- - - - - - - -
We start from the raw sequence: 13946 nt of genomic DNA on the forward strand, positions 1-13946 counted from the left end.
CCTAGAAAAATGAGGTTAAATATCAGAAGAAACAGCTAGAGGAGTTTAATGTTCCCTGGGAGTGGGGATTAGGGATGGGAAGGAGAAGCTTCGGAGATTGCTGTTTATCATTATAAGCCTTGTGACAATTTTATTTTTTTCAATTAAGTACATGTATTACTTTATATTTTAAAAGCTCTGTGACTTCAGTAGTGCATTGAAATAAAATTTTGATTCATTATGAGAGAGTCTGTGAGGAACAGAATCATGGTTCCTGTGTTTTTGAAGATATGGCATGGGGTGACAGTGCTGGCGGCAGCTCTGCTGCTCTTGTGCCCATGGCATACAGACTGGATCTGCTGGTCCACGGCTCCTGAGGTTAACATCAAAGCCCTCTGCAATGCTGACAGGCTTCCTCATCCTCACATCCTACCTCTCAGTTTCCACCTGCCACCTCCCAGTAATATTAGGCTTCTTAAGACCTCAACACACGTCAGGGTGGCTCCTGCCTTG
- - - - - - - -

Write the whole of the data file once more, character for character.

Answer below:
We start from the raw sequence: 13946 nt of genomic DNA on the forward strand, positions 1-13946 counted from the left end.
CCTAGAAAAATGAGGTTAAATATCAGAAGAAACAGCTAGAGGAGTTTAATGTTCCCTGGGAGTGGGGATTAGGGATGGGAAGGAGAAGCTTCGGAGATTGCTGTTTATCATTATAAGCCTTGTGACAATTTTATTTTTTTCAATTAAGTACATGTATTACTTTATATTTTAAAAGCTCTGTGACTTCAGTAGTGCATTGAAATAAAATTTTGATTCATTATGAGAGAGTCTGTGAGGAACAGAATCATGGTTCCTGTGTTTTTGAAGATATGGCATGGGGTGACAGTGCTGGCGGCAGCTCTGCTGCTCTTGTGCCCATGGCATACAGACTGGATCTGCTGGTCCACGGCTCCTGAGGTTAACATCAAAGCCCTCTGCAATGCTGACAGGCTTCCTCATCCTCACATCCTACCTCTCAGTTTCCACCTGCCACCTCCCAGTAATATTAGGCTTCTTAAGACCTCAACACACGTCAGGGTGGCTCCTGCCTTG